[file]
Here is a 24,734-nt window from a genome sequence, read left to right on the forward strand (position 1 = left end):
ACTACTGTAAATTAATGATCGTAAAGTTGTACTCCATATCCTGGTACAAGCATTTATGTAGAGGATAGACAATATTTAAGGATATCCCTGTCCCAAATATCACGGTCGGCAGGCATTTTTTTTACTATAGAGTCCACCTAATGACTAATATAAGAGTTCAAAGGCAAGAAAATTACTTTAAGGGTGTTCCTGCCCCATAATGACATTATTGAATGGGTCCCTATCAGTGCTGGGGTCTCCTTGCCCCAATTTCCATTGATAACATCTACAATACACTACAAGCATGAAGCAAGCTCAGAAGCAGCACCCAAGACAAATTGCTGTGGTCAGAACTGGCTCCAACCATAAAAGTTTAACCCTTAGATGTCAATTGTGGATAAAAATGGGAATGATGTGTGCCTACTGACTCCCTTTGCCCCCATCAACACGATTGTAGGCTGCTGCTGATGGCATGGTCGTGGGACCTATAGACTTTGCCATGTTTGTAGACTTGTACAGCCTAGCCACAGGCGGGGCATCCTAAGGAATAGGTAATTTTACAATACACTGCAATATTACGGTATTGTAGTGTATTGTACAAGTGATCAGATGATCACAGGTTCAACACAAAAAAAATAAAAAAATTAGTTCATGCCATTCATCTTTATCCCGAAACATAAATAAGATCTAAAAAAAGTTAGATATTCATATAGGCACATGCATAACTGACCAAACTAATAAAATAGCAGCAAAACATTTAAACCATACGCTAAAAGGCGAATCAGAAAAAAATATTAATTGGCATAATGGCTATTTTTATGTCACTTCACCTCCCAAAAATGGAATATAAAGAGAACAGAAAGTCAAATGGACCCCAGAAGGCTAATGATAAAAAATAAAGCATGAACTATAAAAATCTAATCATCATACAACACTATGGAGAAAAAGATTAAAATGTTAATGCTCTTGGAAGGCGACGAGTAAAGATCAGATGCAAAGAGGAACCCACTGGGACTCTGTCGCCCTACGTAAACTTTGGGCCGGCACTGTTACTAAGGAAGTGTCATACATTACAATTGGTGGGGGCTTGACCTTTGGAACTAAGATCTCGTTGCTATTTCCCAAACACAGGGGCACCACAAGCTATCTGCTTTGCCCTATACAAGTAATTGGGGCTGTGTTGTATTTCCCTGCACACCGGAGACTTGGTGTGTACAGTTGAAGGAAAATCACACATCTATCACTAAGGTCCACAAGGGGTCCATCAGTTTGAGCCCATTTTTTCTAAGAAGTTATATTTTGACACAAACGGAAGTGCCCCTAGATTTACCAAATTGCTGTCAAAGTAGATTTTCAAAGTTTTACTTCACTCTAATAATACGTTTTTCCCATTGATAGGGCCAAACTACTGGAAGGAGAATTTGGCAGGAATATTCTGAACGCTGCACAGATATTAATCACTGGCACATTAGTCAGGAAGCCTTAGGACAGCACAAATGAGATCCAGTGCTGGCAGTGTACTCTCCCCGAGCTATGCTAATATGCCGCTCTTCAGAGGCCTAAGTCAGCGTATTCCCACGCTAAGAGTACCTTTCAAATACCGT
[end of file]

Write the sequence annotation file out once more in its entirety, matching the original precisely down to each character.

Here is a 24,734-nt window from a genome sequence, read left to right on the forward strand (position 1 = left end):
ACTACTGTAAATTAATGATCGTAAAGTTGTACTCCATATCCTGGTACAAGCATTTATGTAGAGGATAGACAATATTTAAGGATATCCCTGTCCCAAATATCACGGTCGGCAGGCATTTTTTTTACTATAGAGTCCACCTAATGACTAATATAAGAGTTCAAAGGCAAGAAAATTACTTTAAGGGTGTTCCTGCCCCATAATGACATTATTGAATGGGTCCCTATCAGTGCTGGGGTCTCCTTGCCCCAATTTCCATTGATAACATCTACAATACACTACAAGCATGAAGCAAGCTCAGAAGCAGCACCCAAGACAAATTGCTGTGGTCAGAACTGGCTCCAACCATAAAAGTTTAACCCTTAGATGTCAATTGTGGATAAAAATGGGAATGATGTGTGCCTACTGACTCCCTTTGCCCCCATCAACACGATTGTAGGCTGCTGCTGATGGCATGGTCGTGGGACCTATAGACTTTGCCATGTTTGTAGACTTGTACAGCCTAGCCACAGGCGGGGCATCCTAAGGAATAGGTAATTTTACAATACACTGCAATATTACGGTATTGTAGTGTATTGTACAAGTGATCAGATGATCACAGGTTCAACACAAAAAAAATAAAAAAATTAGTTCATGCCATTCATCTTTATCCCGAAACATAAATAAGATCTAAAAAAAGTTAGATATTCATATAGGCACATGCATAACTGACCAAACTAATAAAATAGCAGCAAAACATTTAAACCATACGCTAAAAGGCGAATCAGAAAAAAATATTAATTGGCATAATGGCTATTTTTATGTCACTTCACCTCCCAAAAATGGAATATAAAGAGAACAGAAAGTCAAATGGACCCCAGAAGGCTAATGATAAAAAATAAAGCATGAACTATAAAAATCTAATCATCATACAACACTATGGAGAAAAAGATTAAAATGTTAATGCTCTTGGAAGGCGACGAGTAAAGATCAGATGCAAAGAGGAACCCACTGGGACTCTGTCGCCCTACGTAAACTTTGGGCCGGCACTGTTACTAAGGAAGTGTCATACATTACAATTGGTGGGGGCTTGACCTTTGGAACTAAGATCTCGTTGCTATTTCCCAAACACAGGGGCACCACAAGCTATCTGCTTTGCCCTATACAAGTAATTGGGGCTGTGTTGTATTTCCCTGCACACCGGAGACTTGGTGTGTACAGTTGAAGGAAAATCACACATCTATCACTAAGGTCCACAAGGGGTCCATCAGTTTGAGCCCATTTTTTCTAAGAAGTTATATTTTGACACAAACGGAAGTGCCCCTAGATTTACCAAATTGCTGTCAAAGTAGATTTTCAAAGTTTTACTTCACTCTAATAATACGTTTTTCCCATTGATAGGGCCAAACTACTGGAAGGAGAATTTGGCAGGAATATTCTGAACGCTGCACAGATATTAATCACTGGCACATTAGTCAGGAAGCCTTAGGACAGCACAAATGAGATCCAGTGCTGGCAGTGTACTCTCCCCGAGCTATGCTAATATGCCGCTCTTCAGAGGCCTAAGTCAGCGTATTCCCACGCTAAGAGTACCTTTCAAATACCGT